Racing: Williams warns of the unexpected

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THE CHELTENHAM Gold Cup always seems so easy to solve at this time of the year. The form of the previous year's encounter is laid out in front of us and the more pertinent evidence of recent racecourse performances is in the form book. Finding the victor always seems to be less prediction than deduction. Somehow, though, it never turns out quite like that.

The Blue Riband may be the the conditions chase that enriches its winners like no other in the calendar but it is hardly a contest that similarly fills the pockets of dedicated punters. Cool Dawn, the winner last year, was sent off at 25-1, and he inherited the crown from a 20-1 shot in Mr Mulligan. The man who backed both has yet to make himself available for public scrutiny.

Yet their's is not the most outrageous tale. That came in 1990 when a horse trotted out of his corrugated shed on a milk farm in Carmarthenshire to take the Gold Cup. His example has alerted Venetia Williams, the trainer of one of this year's favourites, Teeton Mill, that she is not challenging for a championship that observes the script entirely faithfully.

"Over the last few years the race has had a habit of throwing up surprises," she said yesterday. "I remember being annoyed when I rode in a hunter chase at Chepstow and was beaten by a former Welsh point-to-pointer, who turned out to be Norton's Coin [our 100-1 winner].''

L'Escargot was the last horse to win two Gold Cups (in 1970 and the following year) and Williams believes it is another Irish horse who now stands between her and the highest shelf on the rostrum. "Obviously there is Florida Pearl," she said. "He is unbeaten in the races he has completed and hasn't been fully extended.''

A similar comment could be applied to Teeton Mill himself. He has won four races this term, including a Hennessy Gold Cup and King George VI Chase, lending the increasing thought along the way that he would become the first grey to win a Gold Cup since Desert Orchid in 1989.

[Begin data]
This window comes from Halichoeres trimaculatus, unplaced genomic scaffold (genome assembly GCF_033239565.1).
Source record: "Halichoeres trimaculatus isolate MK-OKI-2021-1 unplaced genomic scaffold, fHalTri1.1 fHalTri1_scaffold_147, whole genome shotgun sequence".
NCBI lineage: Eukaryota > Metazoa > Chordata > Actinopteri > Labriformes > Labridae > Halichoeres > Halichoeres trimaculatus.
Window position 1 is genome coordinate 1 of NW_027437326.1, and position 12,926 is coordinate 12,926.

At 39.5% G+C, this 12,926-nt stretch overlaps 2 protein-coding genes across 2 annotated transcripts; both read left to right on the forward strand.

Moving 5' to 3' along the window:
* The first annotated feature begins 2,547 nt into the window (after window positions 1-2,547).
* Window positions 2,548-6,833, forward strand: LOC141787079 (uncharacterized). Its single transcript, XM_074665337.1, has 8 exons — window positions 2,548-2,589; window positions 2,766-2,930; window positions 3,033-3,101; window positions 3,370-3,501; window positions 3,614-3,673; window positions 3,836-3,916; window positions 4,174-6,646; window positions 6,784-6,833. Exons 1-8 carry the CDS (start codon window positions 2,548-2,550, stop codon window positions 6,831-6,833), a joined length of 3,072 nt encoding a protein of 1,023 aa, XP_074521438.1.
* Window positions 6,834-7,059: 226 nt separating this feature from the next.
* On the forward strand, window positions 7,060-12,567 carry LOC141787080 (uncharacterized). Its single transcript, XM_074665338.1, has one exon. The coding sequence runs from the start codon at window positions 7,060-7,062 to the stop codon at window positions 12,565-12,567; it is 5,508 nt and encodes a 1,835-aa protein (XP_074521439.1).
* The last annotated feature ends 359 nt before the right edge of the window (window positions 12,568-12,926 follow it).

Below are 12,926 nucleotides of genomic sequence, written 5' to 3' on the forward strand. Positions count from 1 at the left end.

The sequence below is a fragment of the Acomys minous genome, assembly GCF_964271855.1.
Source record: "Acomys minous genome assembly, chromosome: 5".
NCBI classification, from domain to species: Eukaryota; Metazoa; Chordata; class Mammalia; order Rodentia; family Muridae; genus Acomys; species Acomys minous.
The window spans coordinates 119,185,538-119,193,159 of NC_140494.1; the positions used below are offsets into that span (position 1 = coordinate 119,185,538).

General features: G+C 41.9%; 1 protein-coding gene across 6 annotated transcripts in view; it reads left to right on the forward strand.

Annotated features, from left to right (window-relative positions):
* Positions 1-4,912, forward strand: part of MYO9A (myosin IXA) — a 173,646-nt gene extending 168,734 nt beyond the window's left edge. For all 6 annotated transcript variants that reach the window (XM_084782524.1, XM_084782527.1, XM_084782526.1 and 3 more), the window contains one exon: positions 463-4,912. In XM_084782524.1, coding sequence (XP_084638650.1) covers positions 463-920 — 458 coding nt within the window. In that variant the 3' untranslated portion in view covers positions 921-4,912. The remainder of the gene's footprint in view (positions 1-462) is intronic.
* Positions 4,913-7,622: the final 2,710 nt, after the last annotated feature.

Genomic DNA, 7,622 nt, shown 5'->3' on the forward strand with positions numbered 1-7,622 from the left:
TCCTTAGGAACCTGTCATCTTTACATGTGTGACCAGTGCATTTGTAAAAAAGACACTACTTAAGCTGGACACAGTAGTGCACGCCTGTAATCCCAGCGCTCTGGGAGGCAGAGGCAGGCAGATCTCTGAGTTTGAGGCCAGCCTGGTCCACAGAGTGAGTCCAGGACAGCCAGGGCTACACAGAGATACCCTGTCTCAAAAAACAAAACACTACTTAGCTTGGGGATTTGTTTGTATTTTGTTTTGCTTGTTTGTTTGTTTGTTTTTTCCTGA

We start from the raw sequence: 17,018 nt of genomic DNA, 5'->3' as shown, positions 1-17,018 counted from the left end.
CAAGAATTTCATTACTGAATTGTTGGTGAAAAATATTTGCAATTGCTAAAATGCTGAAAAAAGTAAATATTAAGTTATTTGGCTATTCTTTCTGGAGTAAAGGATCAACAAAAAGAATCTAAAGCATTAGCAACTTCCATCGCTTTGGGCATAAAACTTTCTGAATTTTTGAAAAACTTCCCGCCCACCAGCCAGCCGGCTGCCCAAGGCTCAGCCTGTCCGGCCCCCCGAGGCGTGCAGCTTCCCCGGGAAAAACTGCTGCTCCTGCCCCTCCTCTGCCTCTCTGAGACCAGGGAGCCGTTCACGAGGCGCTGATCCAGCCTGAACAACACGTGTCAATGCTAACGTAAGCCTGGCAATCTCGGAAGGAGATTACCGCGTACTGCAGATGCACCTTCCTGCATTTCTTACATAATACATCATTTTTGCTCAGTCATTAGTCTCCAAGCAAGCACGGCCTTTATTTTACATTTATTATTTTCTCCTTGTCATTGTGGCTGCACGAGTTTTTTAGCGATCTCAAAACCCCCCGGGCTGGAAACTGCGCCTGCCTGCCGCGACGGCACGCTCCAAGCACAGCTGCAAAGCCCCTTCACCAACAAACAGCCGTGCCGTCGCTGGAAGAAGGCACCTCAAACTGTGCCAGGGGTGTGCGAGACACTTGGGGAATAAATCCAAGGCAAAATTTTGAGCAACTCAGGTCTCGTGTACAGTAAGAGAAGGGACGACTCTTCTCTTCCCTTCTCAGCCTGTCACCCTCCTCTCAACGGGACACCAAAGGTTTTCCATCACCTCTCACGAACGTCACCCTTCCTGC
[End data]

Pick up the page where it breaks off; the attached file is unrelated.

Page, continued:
Teeton Mill had some technical problems after Kempton, but the manner in which he ran away from a field at Ascot, over a distance short of his best, two weeks ago, suggested the chassis was back to its finest working order.

The 10-year-old is now supremely race hardened and will not be asked to accomplish anything too strenuous in the Festival build-up. "He will just be doing the same as I usually do with him over the next two weeks," Williams said. "We will not try to do anything different and keep him in one piece.''

It was an odd facet of Teeton Mill's Ascot success that some observers attempted to see weakness in his win. It was opined that the horse had exhibited so much acceleration that there had to be a doubt about whether he would get the extended three miles and two furlongs of the Gold Cup journey.

"They said he wouldn't be quick enough and then they said he wouldn't stay further," Williams said. "I was actually quite amused by it. I know the press have got a job to do, to write about racing and make it interesting, although a couple of times this season I might not have been so charitable.''

The trainer has less good news to offer about another one of her star turns, Happy Change, a Group-class performer on the Flat who has yet to show whether his skills stretch to the winter game. He had been intended to start his racecourse education in the Kingwell Hurdle at Wincanton last month but was forced to miss that engagement. He will now also be absent for the Champion Hurdle itself.

"We have just run out of time to get him ready for Cheltenham," Williams said. "We will play it by ear and when he is ready to run we will see what there is. Time was a bit tight and, unfortunately, we ran out.''

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